Failure to appropriately control gene expression is a salient feature of most human diseases. Therefore, the field of epigenetic therapeutics has rapidly grown into one of the most active areas of drug discovery. This is fueled by the fact that there exist hundreds of so-called druggable (by small molecules) epigenetic targets, many of which affect the state of chromatin and therefore gene expression. The result of this type of drug action, exemplified here by bromodomain inhibitors, is typically an alteration of the expression of a number of genes (up- as well as down-regulation). While some genes are more susceptible to this type of regulation, there is marked context dependency that represents both a challenge and an opportunity to drug hunters.

The bromodomain module, a critical component of epigenetic regulation, selectively recognizes acetylated lysine residues present in both histone and non-histone proteins. In human cells, there exist 46 proteins that contain bromodomain(s). The dysregulation of these so-called protein reader functions, and the genes that they control downstream, have been implicated in the development of a variety of diseases, making them attractive targets for drug discovery. It has been known for about a decade that small molecules are capable of binding to a bromodomain and the number of reported inhibitors has expanded dramatically in the past few years. The profound and broad pharmacology of bromodomain inhibition, especially that associated with targeting the so-called BET subfamily of bromodomains (BRD2, BRD3, BRD4, and BRDT), has led to the progression of a number of small molecules into the clinic for liquid as well as solid tumors. However, these BET bromodomain inhibitors may also have utility for non-malignant diseases of the nervous system.

BET bromodomain inhibitors can influence the differentiation and maturation of a variety of cell types. Indeed, anti-cancer effects, mediated primarily by modulation of BRD4, have been the main driver of drug discovery thus far. For example, strong inhibitor efficacy can be observed in models of glioblastoma, which has stimulated the discovery of novel ligands with high brain exposure (Pastori et al, 2015). Moreover, much interest has been placed on immunomodulatory activities including altered expression of a number of cytokines. Indeed, BET bromodomain inhibitors hold promise to be used for the treatment of brain disorders characterized by neuroinflammation, including Alzheimer’s disease (Magistri et al, 2016).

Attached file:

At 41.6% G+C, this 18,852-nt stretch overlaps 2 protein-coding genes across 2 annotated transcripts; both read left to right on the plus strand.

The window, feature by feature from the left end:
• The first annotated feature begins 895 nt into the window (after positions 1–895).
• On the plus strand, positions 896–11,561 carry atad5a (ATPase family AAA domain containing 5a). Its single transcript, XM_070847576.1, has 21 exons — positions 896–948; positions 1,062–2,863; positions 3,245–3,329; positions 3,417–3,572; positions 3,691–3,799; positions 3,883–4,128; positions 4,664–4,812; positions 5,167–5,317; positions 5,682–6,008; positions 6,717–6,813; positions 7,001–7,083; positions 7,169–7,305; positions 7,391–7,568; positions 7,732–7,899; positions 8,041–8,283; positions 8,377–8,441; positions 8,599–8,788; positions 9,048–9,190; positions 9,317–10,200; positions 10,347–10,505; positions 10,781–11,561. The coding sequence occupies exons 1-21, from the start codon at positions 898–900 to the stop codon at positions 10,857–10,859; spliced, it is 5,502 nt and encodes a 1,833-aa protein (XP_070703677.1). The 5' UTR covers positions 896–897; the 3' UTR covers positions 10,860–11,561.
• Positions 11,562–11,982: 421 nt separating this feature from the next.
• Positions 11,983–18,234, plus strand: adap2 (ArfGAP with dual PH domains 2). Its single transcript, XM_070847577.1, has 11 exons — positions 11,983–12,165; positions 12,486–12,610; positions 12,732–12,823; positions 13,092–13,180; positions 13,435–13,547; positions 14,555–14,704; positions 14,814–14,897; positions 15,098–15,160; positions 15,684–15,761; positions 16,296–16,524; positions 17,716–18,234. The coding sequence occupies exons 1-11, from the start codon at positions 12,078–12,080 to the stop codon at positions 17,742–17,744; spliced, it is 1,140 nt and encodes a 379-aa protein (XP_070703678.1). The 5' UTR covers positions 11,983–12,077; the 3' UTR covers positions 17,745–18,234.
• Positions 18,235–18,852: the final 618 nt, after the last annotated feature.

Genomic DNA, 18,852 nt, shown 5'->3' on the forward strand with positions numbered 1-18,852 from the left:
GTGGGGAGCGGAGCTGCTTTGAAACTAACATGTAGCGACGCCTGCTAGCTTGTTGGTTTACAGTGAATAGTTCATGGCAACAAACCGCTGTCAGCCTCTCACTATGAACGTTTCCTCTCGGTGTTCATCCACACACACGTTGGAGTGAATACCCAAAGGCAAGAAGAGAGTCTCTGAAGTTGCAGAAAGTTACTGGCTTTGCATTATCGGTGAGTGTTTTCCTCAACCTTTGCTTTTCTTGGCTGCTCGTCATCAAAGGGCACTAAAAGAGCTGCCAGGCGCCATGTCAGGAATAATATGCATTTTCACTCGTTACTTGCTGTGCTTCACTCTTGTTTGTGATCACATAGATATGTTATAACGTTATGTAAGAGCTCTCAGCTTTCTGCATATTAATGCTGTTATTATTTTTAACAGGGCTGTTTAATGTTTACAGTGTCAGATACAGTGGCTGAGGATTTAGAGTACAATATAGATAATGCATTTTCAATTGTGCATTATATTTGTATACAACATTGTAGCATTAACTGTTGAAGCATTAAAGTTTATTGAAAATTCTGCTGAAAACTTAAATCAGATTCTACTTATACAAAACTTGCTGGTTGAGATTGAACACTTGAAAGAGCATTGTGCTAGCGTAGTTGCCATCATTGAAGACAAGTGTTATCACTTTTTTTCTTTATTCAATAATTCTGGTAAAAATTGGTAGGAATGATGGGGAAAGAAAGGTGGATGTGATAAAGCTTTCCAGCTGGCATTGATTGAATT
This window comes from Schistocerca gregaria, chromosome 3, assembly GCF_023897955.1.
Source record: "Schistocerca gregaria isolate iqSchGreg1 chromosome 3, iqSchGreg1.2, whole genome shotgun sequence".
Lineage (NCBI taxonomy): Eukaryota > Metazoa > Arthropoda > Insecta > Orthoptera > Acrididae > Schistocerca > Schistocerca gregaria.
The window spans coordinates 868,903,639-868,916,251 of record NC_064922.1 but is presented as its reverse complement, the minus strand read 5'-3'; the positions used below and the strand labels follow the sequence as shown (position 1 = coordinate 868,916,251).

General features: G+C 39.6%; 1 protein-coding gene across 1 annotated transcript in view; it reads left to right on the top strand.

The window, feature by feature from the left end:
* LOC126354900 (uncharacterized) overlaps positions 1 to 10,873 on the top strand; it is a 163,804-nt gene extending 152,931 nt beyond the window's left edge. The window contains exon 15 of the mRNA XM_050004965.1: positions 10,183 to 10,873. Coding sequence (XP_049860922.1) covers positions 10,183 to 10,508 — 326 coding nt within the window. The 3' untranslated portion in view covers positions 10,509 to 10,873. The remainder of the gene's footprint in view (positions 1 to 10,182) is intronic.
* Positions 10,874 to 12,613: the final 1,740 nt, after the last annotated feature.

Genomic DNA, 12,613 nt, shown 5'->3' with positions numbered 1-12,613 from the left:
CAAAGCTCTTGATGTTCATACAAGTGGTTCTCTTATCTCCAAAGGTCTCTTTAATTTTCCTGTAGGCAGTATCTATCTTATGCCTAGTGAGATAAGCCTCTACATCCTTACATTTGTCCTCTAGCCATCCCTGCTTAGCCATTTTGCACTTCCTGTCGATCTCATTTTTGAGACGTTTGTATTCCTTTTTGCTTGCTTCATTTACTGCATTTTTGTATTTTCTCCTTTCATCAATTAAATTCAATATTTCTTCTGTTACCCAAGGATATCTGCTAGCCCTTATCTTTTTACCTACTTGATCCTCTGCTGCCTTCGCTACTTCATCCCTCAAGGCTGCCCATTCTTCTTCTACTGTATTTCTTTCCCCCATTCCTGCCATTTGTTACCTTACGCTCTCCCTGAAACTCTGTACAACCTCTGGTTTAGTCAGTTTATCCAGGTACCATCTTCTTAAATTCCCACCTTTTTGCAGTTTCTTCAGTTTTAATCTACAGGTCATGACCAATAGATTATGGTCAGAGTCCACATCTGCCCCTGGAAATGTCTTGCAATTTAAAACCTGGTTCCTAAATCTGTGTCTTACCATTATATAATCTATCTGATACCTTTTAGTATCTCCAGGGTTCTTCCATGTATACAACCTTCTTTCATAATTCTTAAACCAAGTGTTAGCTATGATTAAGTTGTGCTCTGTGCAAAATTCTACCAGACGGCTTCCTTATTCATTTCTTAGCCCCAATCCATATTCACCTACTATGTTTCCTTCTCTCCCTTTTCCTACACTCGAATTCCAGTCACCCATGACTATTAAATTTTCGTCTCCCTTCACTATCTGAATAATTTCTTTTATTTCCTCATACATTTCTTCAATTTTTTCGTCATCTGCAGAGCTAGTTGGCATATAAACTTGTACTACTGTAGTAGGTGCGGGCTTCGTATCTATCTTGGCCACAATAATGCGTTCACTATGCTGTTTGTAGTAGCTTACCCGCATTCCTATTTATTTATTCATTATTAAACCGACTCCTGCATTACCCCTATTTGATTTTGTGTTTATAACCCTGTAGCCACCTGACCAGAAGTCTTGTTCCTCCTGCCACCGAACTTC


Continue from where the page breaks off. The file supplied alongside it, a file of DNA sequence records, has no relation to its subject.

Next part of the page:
Like other epigenetic modulators, BET bromodomains could conceivably be employed to correct single gene disorders. An example thereof is the hexanucleotide repeat expansion residing within the C9ORF72 gene, representing the most common known cause of amyotrophic lateral sclerosis (ALS). Indeed, BET bromodomain inhibitors increase the expression of C9ORF72 mRNA and pre-mRNA and may therefore compensate for haploinsufficiency without increasing the production of toxic RNA and protein products (Zeier et al, 2015).

Moreover, epigenetic phenomena have often implicated in memory as well as addiction. Korb et al, 2015 demonstrated that BRD4 provides a critical link between neuronal activation and the transcriptional responses that occur during memory formation.

In recent studies, we observed that BRD4 is elevated in the nucleus accumbens and recruited to promoter regions of addiction-related genes following repeated cocaine administration, and that inhibition of BRD4 attenuates transcriptional and behavioral responses to cocaine (Sartor et al, 2015). Thus, it is possible that bromodomain inhibitors may have therapeutic utility in the treatment of cocaine and perhaps other addictions.

Importantly, it must be noted that epigenetic drug will affect the expression of a number of genes and that the undesired effects can arise as a consequence (eg, Sullivan et al, 2015). However, it is reasonable to assume that the most critical period for putative adverse effects would occur early in development.

In conclusion, a variety of epigenetic drug candidates—mostly thanks to efforts in the cancer field—have recently become available to the field of neuroscience. This offers a tremendous opportunity that must be seized. This brief piece has focused on BET bromodomain inhibitors that display interesting effects. However, these are still early days and additional studies are still needed.

Funding and disclosure

The author declares no conflict of interest.